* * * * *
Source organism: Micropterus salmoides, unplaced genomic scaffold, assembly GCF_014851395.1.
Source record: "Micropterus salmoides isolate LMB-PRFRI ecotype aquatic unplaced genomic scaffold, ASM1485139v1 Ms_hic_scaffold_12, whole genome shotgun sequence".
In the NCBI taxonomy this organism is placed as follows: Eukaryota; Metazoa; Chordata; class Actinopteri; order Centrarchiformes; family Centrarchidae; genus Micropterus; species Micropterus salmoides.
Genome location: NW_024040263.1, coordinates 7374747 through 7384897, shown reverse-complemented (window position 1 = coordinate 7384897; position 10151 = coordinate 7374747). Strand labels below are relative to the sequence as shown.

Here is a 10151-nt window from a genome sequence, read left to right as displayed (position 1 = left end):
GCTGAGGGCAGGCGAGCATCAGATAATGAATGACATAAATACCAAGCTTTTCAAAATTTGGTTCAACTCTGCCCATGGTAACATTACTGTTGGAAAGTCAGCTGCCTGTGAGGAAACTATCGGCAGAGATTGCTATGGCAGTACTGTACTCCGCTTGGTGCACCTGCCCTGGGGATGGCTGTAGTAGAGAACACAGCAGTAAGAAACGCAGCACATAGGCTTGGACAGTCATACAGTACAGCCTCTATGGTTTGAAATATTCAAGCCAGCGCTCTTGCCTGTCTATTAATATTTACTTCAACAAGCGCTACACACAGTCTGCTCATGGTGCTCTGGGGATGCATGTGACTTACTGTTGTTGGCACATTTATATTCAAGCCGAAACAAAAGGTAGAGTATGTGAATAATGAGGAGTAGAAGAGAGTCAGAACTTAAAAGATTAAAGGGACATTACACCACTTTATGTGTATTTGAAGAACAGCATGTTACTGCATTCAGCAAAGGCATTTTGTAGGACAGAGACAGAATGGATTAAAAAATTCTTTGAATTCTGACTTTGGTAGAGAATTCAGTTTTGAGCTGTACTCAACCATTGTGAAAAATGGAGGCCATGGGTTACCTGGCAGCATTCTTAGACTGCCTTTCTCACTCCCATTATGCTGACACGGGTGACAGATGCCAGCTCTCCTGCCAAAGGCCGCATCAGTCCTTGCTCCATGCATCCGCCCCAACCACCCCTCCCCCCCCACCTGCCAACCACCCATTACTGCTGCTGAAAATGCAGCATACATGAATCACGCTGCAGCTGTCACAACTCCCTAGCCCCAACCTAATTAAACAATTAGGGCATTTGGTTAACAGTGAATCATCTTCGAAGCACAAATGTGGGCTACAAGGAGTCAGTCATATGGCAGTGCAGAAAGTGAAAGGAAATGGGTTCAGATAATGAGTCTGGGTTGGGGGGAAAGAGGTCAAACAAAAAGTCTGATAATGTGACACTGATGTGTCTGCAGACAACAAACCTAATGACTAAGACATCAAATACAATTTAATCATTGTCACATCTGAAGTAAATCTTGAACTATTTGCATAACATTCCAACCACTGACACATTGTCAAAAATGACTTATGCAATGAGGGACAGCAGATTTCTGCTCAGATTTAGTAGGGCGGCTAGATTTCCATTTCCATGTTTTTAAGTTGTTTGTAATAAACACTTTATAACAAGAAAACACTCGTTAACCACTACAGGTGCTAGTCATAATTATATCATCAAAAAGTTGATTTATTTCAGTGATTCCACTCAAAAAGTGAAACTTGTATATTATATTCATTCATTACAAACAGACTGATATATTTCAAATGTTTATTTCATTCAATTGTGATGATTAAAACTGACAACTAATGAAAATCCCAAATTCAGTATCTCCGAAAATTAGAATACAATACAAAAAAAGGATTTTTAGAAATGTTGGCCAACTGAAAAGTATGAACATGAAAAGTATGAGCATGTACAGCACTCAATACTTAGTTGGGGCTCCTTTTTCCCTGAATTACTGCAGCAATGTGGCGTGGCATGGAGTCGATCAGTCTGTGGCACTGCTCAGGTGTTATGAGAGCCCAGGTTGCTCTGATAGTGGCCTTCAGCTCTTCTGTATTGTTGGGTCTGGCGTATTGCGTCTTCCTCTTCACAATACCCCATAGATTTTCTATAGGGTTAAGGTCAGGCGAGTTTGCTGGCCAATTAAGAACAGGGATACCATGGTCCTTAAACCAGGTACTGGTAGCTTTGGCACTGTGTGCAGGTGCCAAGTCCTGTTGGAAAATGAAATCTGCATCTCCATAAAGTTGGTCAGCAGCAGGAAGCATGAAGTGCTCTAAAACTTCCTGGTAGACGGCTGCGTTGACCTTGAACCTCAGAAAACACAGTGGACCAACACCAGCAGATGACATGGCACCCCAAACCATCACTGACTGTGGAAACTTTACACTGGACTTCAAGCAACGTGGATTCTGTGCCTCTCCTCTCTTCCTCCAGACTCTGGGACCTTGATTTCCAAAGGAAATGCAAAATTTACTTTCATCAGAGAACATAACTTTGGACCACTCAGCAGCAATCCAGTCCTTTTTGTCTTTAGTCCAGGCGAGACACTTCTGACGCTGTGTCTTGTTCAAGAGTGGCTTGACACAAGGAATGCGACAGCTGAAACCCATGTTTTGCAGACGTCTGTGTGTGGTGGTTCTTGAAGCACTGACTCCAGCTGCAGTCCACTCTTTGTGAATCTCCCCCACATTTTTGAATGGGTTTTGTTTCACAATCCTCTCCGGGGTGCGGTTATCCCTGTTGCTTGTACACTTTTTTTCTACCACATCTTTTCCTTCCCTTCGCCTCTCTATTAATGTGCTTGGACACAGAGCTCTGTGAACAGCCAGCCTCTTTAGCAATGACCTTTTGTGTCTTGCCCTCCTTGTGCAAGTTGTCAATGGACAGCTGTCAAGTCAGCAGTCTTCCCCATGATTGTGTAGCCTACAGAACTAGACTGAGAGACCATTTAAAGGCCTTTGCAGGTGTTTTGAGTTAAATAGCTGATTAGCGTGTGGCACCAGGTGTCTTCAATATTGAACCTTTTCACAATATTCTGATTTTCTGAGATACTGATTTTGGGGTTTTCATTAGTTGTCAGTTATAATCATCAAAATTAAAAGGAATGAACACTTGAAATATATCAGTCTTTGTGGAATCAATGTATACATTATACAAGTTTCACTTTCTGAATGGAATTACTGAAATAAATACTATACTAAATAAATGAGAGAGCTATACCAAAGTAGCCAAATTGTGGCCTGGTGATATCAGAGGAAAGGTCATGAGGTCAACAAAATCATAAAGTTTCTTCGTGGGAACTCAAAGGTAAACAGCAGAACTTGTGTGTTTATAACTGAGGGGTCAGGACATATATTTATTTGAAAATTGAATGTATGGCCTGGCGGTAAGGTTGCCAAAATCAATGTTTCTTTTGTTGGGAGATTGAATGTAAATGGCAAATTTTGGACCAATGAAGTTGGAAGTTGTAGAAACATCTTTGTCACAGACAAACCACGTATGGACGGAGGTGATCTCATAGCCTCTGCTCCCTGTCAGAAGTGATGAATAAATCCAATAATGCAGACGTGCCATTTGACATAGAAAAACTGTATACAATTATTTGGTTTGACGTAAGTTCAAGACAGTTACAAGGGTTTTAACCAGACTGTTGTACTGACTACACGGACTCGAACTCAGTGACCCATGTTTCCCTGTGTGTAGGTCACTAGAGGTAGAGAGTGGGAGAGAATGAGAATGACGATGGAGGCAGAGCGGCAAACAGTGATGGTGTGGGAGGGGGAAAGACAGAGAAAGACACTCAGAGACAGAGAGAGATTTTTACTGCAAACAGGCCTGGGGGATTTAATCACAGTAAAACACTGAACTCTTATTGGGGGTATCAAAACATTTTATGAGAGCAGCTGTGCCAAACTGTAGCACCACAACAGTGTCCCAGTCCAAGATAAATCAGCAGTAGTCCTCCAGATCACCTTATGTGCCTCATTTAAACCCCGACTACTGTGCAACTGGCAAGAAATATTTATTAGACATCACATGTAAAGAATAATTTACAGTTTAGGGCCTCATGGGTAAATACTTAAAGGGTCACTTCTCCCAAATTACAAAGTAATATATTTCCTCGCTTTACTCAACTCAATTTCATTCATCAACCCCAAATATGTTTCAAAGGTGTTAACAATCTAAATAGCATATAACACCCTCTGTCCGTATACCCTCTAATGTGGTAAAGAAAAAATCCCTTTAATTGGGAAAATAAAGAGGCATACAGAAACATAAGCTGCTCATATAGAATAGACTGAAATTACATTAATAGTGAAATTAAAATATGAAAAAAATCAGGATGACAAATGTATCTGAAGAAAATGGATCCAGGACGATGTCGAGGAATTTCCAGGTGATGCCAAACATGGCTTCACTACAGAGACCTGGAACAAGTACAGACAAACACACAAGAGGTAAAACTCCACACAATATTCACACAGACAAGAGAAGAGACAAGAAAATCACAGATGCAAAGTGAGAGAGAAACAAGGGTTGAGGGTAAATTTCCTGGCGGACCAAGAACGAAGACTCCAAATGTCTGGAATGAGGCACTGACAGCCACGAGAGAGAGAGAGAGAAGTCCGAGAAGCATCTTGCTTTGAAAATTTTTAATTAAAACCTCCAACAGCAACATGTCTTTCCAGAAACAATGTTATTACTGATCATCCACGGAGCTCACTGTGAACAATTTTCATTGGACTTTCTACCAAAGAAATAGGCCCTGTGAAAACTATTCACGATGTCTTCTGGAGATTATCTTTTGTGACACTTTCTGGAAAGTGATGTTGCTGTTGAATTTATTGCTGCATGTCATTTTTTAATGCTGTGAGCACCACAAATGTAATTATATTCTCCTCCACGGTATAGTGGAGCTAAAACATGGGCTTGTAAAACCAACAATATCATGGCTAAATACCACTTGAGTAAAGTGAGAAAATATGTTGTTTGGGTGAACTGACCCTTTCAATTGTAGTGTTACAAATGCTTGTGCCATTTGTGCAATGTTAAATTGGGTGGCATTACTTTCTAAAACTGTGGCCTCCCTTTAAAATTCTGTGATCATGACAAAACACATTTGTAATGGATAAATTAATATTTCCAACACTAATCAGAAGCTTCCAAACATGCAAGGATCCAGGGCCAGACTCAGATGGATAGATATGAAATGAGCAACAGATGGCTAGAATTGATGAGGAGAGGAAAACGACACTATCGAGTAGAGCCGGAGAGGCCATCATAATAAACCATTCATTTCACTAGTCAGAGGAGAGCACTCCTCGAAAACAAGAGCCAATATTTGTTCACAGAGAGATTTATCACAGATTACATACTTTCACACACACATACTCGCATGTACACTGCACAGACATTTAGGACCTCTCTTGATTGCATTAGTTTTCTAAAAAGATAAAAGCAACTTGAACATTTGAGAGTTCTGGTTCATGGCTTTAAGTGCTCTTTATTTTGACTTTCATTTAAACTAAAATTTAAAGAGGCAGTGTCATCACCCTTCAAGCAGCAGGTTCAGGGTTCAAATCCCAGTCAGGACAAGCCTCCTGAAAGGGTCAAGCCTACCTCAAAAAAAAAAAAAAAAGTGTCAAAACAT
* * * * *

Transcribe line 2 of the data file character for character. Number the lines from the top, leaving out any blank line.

Source record: "Micropterus salmoides isolate LMB-PRFRI ecotype aquatic unplaced genomic scaffold, ASM1485139v1 Ms_hic_scaffold_12, whole genome shotgun sequence".